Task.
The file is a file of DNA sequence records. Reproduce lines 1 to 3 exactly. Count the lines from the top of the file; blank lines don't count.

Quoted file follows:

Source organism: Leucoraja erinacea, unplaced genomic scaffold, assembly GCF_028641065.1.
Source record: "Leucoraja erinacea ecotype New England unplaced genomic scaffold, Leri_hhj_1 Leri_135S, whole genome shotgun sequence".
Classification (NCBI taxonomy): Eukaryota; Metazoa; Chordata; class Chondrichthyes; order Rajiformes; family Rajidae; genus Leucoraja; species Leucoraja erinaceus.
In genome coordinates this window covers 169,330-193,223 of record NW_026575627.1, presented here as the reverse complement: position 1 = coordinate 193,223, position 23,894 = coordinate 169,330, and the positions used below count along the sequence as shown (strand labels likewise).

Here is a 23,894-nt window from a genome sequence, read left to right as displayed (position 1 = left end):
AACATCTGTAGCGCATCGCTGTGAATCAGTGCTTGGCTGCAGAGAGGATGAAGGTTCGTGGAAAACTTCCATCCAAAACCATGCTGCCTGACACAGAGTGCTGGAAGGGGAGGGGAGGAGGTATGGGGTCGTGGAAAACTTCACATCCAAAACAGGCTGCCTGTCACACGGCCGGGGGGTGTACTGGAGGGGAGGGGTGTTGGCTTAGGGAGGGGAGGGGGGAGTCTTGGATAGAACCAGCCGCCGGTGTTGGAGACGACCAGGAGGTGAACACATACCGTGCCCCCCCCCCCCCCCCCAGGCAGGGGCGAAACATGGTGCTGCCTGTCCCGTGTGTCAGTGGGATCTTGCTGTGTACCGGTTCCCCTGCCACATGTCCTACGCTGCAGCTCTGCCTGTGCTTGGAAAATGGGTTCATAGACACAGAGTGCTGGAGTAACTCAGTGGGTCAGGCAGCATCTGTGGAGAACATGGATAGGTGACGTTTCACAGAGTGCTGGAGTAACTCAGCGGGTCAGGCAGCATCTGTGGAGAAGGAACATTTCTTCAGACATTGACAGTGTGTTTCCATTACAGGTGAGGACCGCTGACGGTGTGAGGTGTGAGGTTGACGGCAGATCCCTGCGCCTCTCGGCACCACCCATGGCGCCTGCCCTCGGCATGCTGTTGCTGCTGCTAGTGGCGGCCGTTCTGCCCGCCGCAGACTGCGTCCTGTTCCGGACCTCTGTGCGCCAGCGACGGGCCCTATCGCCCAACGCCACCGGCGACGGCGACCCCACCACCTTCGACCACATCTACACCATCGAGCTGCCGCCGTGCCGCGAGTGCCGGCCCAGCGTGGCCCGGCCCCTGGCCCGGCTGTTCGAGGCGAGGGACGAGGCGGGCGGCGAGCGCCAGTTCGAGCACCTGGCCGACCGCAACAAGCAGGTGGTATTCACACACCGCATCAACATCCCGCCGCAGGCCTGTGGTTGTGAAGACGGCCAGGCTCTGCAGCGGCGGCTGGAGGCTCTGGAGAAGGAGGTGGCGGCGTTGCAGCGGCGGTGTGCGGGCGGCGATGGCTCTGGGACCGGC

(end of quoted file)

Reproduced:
Source organism: Leucoraja erinacea, unplaced genomic scaffold, assembly GCF_028641065.1.
Source record: "Leucoraja erinacea ecotype New England unplaced genomic scaffold, Leri_hhj_1 Leri_135S, whole genome shotgun sequence".
Classification (NCBI taxonomy): Eukaryota; Metazoa; Chordata; class Chondrichthyes; order Rajiformes; family Rajidae; genus Leucoraja; species Leucoraja erinaceus.